© Nicholas de Lacy-Brown and The Daily Norm, 2005-2012. Unauthorized use and/or duplication of the material, whether written work or artwork, included within The Daily Norm without express and written permission from The Daily Norm’s author and/or owner is strictly prohibited. Excerpts and links may be used, provided that full and clear credit is given to Nicholas de Lacy-Brown and The Daily Norm with appropriate and specific direction to the original content.

Madrid-Salamanca Part I: Silk-scarf Chagall’s and perfect palmeras – Thyssen, Prado and a well-needed Retiro

I have got the travel bug again, a bug which generally manifests itself in an urgent need to revisit the country of my parallel existence, Spain. There are a great deal of cities which I have left as yet unexplored on the Iberian Peninsula, but following the recent recommendation of a good friend, whose excellent taste for all things art historical is like the unwavering role of Vogue as a navigator through the undulations of fashion, I settled my sights on a city renowned for its university, its unrivalled and elaborate baroque architecture, and an all-over golden glow emanating from its consistent use of the local “Villamayor” sun-dappled sandstone: the City of Salamanca.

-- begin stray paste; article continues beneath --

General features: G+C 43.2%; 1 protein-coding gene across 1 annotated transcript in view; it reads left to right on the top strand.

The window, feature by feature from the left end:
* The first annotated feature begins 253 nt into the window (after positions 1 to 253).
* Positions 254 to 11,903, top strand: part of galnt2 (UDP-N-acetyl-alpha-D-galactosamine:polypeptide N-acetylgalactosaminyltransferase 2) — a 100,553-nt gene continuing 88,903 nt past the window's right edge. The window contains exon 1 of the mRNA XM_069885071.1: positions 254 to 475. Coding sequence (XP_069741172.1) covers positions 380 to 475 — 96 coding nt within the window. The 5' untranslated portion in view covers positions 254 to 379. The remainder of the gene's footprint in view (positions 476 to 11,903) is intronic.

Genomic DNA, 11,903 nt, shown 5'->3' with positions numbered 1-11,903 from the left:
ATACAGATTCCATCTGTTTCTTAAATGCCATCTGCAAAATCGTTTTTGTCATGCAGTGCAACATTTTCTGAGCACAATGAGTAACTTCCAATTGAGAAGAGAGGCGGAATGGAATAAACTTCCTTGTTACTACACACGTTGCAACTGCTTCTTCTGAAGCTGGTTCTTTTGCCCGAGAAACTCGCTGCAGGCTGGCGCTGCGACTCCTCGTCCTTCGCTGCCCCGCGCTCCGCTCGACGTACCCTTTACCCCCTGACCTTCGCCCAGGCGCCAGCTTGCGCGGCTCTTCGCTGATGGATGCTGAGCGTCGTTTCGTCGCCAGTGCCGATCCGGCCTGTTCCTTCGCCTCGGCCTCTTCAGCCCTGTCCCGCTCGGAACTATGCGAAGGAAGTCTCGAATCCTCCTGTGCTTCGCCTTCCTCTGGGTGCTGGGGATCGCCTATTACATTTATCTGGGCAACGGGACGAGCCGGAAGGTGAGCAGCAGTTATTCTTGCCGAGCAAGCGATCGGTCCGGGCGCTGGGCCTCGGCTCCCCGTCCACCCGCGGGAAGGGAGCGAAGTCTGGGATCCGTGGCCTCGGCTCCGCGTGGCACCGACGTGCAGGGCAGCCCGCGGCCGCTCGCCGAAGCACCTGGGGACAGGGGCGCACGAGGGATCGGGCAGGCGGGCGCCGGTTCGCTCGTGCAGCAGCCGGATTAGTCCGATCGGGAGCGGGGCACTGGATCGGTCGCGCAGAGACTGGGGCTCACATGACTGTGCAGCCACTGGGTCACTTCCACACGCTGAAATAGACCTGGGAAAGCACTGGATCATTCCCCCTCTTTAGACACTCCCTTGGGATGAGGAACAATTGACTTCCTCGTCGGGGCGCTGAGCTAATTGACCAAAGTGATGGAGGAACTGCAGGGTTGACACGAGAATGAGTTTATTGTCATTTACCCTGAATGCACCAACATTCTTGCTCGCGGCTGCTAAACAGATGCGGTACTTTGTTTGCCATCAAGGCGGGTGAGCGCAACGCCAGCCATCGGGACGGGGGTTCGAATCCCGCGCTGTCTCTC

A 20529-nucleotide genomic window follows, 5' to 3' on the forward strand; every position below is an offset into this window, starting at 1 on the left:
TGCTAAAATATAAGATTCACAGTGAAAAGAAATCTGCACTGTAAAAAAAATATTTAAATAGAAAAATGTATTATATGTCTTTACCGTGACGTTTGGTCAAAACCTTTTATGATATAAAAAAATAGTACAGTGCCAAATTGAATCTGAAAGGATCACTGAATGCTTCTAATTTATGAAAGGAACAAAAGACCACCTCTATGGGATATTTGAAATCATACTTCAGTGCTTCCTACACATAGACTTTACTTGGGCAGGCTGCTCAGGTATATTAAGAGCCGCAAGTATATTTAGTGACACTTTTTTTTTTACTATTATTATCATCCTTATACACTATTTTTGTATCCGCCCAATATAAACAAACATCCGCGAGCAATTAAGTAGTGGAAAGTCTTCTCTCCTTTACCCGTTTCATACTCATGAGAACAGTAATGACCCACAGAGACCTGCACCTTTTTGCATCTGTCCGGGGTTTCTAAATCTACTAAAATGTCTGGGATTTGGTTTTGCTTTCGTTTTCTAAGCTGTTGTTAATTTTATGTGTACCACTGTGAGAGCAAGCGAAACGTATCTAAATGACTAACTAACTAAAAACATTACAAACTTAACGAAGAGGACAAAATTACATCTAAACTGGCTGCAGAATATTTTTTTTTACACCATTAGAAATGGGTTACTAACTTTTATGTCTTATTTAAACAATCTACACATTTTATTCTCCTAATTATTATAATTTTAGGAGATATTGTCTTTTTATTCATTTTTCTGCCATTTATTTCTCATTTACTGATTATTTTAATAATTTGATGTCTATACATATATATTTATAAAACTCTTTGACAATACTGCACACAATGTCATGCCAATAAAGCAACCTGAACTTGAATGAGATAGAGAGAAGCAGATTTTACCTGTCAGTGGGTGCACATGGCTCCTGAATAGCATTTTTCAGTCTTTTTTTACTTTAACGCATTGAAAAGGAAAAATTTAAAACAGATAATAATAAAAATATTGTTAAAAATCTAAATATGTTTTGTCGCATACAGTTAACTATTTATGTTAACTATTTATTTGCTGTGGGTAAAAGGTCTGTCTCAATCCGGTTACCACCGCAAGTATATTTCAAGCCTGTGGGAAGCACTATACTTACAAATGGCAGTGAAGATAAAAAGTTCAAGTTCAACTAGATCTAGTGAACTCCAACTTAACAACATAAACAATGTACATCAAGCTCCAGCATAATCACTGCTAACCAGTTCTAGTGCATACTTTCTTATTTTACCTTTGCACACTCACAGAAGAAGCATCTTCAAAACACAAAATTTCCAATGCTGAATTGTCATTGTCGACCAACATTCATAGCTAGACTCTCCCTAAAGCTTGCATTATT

The golden hues of Salamanca's sandstone cathedral

Salamanca, named European Capital of Culture in 2002 and a UNESCO world-heritage site in 1988, is an amber-coloured gem set deep within the rocky central plains of the Castilla y Leon region of Spain. Despite its renown, the city has no airport, and consequently a visit to Madrid was first deemed necessary (you can also fly to nearby Valladolid and take a train to Salamanca from there). We decided to take advantage of Madrid as a channel to Castilla, staying two nights in the Vincci Soho hotel on the Calle Prado within easy reach of the Madrid artistic tripartite: the Thyssen-Bornemisza; the Prado and the Reina Sofia. It’s my fifth time in Madrid, but who can turn down the opportunity to drop in on some of the greatest masterpieces in all the world?